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International Business Machines Corp. has a problem: Both the international and the machine aspect of its business are in sad shape.

That, though, has been the case for a while, which makes it hard to understand the market's panicky reaction to IBM's announcement Monday that it will fall short of its target for $20 (U.S.) per share in adjusted earnings next year.

The stock immediately tumbled more than 8 per cent as analysts rushed to digest the news that IBM was both abandoning its long-held profit goal for 2015 and shelling out $1.5-billion to convince GlobalFoundries Inc. to please, please take Big Blue's chip-manufacturing unit off its hands.

But, really, where was the shock in all the bad news? IBM's revenues have been flattening for years; its sales of $97-billion over the last 12 months are slightly below the mark it first reached in 2007. The company, once a hive of innovation, has watched others pioneer the Internet, social networks and search services while it has focused on aggressively cutting costs and managing Wall Street expectations.

Some of its best engineering has occurred on the income statement, where management's policy of massive stock buybacks has shrunk the number of shares outstanding from 1.6 billion in 2005 to just under a billion now. Fewer shares, of course, mean less need to divvy up profits, and so can make relatively tame growth in overall earnings look mightily impressive when transformed into earnings per share (EPS).

Until recently, Wall Street knew it could count on IBM to deliver steady double-digit gains in EPS, year after year, as the share count dwindled. Even Warren Buffett, famously wary of technology, bought a 5.5-per-cent stake in Big Blue back in 2011, predicated in part on the company's long-term vision and vigorous buyback policy.

Mr. Buffett has a habit of being right in the long run, but not always – witness his investment in British grocer Tesco, which is in the throes of an embarrassing accounting scandal. With all due respect to the Sage of Omaha, anyone who looked hard at IBM's financial statements had to suspect that zealous cost cutting and perpetual share buybacks would eventually hit their limits. The company's success ultimately depended on it either being able to boost its revenue or extract more profit from each dollar of revenue.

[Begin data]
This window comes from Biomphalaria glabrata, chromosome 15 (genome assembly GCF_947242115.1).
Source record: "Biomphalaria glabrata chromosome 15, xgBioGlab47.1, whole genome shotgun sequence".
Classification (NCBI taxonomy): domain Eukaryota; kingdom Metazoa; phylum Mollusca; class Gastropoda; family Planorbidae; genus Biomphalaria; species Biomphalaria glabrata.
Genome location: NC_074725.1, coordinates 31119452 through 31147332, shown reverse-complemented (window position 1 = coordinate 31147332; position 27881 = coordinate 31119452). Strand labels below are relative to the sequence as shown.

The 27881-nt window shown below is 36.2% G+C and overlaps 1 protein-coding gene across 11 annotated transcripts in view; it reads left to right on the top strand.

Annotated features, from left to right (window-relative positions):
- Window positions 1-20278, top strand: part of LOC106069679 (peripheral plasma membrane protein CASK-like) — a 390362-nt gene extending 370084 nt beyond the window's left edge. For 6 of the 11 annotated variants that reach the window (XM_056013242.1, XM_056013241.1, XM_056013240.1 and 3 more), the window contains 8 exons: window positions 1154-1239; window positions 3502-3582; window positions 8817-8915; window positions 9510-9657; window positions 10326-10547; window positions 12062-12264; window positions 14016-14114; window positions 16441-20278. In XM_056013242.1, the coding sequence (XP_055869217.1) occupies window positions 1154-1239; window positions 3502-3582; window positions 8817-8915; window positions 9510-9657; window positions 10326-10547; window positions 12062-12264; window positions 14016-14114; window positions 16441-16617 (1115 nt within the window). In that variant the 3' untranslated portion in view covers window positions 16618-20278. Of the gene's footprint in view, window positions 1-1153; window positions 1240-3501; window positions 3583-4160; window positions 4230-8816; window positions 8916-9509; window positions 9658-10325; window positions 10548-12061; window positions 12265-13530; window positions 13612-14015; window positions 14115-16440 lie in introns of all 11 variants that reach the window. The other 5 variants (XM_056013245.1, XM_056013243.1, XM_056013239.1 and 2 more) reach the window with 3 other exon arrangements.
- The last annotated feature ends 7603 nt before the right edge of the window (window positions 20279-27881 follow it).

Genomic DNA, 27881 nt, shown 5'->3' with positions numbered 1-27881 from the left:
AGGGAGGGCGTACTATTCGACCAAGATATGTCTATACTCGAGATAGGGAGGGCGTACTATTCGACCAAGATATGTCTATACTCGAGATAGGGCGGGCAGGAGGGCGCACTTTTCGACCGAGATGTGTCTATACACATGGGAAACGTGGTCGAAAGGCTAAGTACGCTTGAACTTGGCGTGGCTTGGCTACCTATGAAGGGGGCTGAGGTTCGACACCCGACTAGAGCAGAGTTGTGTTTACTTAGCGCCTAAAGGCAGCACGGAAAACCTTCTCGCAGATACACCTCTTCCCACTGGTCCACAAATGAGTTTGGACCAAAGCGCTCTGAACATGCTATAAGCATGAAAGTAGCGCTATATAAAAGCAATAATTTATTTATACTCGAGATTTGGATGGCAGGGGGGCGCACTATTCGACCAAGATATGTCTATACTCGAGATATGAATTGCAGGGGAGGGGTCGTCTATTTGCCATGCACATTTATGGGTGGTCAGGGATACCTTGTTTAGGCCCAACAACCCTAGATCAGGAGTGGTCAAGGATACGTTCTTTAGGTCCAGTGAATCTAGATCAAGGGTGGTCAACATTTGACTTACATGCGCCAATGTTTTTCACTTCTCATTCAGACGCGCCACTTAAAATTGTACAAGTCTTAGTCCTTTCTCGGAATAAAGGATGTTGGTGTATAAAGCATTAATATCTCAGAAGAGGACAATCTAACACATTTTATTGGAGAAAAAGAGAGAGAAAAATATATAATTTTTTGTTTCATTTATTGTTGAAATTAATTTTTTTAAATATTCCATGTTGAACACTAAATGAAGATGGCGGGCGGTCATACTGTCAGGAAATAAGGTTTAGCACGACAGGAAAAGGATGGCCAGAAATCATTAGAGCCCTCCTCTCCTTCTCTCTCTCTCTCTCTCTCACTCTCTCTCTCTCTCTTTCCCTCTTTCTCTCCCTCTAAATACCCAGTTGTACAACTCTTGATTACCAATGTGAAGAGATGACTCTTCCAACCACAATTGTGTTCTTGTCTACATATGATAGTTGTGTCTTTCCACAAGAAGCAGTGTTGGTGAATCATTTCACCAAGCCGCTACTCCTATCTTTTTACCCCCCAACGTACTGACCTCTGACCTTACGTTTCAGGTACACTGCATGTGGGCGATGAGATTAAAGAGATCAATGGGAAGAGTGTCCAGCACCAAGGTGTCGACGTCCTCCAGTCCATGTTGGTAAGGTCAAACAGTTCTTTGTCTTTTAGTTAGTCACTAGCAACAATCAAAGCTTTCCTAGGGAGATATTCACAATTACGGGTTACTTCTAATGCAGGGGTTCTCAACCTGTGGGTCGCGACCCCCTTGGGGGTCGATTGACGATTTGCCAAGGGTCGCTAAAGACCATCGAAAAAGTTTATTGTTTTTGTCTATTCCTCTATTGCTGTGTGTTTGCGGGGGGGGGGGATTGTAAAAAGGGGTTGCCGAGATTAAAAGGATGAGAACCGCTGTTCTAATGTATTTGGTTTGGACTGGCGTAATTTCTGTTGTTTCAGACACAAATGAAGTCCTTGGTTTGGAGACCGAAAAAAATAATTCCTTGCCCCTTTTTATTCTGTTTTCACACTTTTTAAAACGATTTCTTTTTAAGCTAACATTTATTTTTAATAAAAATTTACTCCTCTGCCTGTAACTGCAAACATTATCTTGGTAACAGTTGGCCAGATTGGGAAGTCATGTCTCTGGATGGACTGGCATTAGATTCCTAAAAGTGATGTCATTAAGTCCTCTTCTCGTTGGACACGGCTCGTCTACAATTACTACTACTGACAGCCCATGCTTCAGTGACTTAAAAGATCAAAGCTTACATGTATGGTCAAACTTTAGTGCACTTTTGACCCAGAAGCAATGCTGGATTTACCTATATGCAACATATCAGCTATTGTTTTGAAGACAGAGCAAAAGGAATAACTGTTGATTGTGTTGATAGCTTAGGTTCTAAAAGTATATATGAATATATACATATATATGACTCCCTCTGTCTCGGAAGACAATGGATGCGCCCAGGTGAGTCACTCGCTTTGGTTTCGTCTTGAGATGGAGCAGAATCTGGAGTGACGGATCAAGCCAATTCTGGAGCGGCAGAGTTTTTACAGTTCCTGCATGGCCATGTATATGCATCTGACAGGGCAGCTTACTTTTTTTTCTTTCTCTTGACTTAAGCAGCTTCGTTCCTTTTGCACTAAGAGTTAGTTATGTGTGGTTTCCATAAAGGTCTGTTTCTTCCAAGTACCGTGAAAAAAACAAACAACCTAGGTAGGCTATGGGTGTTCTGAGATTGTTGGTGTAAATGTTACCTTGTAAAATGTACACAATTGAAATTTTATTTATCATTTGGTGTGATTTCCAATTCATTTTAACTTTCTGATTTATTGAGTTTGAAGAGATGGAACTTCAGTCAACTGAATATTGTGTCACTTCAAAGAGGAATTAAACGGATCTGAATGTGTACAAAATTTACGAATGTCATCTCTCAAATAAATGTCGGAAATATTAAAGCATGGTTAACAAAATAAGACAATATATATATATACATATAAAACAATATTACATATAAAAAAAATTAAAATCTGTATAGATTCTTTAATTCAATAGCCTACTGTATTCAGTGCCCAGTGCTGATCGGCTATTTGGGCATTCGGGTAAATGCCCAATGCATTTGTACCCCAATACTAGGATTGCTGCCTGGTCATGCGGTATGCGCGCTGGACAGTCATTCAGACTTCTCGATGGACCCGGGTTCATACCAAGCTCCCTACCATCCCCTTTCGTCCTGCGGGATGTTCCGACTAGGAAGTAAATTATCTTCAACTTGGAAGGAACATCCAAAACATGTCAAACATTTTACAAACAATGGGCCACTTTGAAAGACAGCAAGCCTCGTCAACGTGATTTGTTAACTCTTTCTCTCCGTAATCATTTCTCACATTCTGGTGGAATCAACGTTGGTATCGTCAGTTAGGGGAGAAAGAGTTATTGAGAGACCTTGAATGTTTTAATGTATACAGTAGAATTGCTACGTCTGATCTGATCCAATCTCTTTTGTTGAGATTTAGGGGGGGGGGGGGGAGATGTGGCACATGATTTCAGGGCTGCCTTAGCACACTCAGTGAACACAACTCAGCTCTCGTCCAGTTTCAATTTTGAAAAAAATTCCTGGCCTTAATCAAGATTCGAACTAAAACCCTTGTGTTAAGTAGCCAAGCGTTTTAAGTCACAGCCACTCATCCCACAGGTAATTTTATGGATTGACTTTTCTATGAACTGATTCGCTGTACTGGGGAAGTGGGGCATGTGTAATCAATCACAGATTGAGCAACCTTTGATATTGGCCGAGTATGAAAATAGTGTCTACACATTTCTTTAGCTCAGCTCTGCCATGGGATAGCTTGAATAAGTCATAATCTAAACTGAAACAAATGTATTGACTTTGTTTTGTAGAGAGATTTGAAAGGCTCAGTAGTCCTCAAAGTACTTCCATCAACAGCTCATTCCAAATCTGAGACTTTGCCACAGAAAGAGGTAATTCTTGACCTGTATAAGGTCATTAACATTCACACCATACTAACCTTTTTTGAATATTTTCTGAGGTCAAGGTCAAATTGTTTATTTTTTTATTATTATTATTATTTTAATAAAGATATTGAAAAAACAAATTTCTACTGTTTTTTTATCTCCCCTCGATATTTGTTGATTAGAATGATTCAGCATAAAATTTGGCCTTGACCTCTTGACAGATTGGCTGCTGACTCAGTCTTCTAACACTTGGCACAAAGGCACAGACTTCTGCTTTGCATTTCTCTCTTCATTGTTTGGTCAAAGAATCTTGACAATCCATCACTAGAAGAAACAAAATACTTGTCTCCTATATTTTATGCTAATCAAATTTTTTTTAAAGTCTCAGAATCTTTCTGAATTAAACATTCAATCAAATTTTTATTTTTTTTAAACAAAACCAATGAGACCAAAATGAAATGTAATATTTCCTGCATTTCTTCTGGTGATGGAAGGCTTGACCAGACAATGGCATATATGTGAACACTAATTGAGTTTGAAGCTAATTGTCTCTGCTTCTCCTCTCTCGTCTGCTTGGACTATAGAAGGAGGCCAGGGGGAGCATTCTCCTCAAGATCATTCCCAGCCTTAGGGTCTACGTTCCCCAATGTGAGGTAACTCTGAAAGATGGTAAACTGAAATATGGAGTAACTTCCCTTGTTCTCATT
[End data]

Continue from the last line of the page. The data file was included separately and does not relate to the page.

Either possibility was becoming increasingly difficult as the tech world shifted away from IBM's favourite model, which involved licensing software to big companywide computer networks that could generate steady demand for IBM hardware and consultants.

Software services are now increasingly being delivered online – from the "cloud" – rather than from big machines physically located on a company's premises. Users often pay by how much they use the services, rather than by buying a licence. They also have far less need to buy expensive hardware or hire expensive consultants to manage their in-house networks.

All of that has created headwinds for IBM. It's been trying to move away from hardware manufacturing, and the decision Monday to dump its money-losing chip operation follows on a deal earlier this month to sell part of its server business to Lenovo. But, as it attempts to remake itself, it's encountering lower demand in emerging markets. It said Monday that revenue from the BRICS countries – Brazil, Russia, India, China and South Africa – fell 7 per cent in the most recent quarter.

IBM would like to focus on high-margin software, especially programs that can help companies analyze the "big data" they are collecting. It's a wonderful aspiration. But the company's sheer size means that it's difficult to find the incremental revenue from software that would translate into meaningful gains.

All of that suggests that anyone counting on an immediate rebound in IBM's fortunes should think again. After years of managing its business to meet Wall Street's expectations, it's going to have to find ways to grow its business, not just its earnings per share.